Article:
Therefore, I would like to express my gratitude to those of you that do make the effort to tune in regularly, checking to see what I am up to lately.  And I am pleased to report that the numbers of readers are climbing, reporting in from numerous places across the country and even the world.  This has been an interesting project.  So, again, THANK YOU for following along.  I am flattered to realize that you deem it worth a few of your precious minutes to read Ardith's Quest.  I hope I am making it worth your time.

Monday, May 10, 2010

Perfect Marriage

In my mind, this is one of the reasons I have a perfect marriage. 
Next week, I am accompanying my husband on a business trip back east.  Part of our trip will be spent in Boston, a city I have always wanted to see.  Above are two of the things I am most excited about.  We have tickets to see a Red Sox game at Fenway Park, AND we have tickets to attend a Boston Pops Orchestra concert.  Isn't that a perfect combination?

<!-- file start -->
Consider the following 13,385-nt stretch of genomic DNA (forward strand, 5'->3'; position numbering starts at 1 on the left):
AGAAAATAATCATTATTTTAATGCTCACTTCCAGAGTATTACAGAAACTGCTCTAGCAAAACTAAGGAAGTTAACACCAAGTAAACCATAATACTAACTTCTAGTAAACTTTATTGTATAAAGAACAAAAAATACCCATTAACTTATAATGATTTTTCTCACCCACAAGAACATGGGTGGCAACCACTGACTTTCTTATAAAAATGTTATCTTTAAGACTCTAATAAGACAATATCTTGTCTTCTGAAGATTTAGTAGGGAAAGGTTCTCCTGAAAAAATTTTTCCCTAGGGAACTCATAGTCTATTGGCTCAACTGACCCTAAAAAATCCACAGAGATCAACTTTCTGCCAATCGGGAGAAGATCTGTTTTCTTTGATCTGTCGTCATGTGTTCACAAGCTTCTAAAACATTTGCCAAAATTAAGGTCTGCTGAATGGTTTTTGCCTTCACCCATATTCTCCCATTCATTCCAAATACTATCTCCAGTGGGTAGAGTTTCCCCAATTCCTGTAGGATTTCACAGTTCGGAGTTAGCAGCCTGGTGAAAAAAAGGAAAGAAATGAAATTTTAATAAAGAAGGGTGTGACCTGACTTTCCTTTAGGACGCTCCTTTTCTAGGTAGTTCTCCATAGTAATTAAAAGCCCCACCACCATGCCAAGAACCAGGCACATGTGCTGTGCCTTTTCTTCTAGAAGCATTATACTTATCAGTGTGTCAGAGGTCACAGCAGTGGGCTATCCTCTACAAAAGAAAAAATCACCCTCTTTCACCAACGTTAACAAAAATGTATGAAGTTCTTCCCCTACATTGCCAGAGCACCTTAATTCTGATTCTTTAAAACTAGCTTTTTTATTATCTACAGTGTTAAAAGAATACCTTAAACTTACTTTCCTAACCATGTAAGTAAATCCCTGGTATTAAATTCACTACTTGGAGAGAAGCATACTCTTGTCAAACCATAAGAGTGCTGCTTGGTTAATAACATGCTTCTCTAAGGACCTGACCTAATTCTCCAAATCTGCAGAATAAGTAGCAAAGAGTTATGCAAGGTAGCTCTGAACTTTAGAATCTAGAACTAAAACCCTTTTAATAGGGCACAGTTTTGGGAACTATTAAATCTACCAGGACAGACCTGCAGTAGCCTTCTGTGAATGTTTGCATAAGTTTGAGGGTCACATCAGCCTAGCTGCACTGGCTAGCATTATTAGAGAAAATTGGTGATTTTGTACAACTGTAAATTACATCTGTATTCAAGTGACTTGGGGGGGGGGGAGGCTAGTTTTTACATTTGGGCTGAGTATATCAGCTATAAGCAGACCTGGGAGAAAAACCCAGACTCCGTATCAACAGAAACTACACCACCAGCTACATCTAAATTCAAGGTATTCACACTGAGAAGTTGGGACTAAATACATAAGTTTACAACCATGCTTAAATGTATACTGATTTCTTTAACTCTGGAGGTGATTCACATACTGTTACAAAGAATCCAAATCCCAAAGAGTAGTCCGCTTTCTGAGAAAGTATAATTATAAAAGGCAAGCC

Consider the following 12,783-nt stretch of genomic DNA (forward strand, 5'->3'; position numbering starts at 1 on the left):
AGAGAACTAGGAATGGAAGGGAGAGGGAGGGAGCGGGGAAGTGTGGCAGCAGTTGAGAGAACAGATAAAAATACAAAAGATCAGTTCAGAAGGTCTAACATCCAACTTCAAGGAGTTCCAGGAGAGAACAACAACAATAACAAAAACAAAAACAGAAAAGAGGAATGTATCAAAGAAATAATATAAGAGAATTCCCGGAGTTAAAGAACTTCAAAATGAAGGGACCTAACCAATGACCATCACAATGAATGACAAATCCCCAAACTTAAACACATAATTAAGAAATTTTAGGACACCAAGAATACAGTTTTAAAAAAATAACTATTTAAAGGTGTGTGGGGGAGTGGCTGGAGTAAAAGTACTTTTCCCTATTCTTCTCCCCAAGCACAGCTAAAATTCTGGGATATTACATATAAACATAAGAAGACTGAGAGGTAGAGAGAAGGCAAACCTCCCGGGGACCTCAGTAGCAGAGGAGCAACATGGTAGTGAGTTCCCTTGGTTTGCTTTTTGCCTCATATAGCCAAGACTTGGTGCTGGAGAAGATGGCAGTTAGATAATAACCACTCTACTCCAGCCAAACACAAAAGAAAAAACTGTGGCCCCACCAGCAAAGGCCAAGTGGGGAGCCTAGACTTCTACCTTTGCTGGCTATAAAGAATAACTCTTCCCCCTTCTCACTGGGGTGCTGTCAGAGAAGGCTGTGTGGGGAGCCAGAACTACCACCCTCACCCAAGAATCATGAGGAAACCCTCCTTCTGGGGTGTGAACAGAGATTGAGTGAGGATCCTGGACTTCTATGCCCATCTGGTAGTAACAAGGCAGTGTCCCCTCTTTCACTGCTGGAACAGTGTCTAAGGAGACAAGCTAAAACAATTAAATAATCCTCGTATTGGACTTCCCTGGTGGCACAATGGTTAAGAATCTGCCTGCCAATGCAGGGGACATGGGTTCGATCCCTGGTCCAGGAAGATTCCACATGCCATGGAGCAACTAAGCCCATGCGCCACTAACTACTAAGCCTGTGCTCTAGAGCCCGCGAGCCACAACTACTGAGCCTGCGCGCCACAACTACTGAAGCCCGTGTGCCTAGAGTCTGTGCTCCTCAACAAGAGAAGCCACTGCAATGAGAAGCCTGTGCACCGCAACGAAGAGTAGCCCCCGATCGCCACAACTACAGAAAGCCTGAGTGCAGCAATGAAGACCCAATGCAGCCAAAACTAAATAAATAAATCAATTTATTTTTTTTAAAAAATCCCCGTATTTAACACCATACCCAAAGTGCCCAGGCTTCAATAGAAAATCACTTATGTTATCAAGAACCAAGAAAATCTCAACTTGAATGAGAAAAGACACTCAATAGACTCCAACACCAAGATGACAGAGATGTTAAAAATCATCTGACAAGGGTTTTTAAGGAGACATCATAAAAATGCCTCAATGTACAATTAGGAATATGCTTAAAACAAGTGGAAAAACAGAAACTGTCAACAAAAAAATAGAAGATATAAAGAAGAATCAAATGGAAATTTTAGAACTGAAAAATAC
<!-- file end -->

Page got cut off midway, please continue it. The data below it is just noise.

These two events represent the individuality as well as the harmony of the marriage of two minds.  While in our past lives my husband was the athlete, I was the music geek.  Despite our differing interests, we have grown over the years to appreciate those differences. We have shared the things we love, have been open to trying new things, and genuinely have looked at the other's interests with an open mind.  As we celebrate twenty-seven years of marriage, I can honestly say I am looking forward to the ballgame almost as much as the concert.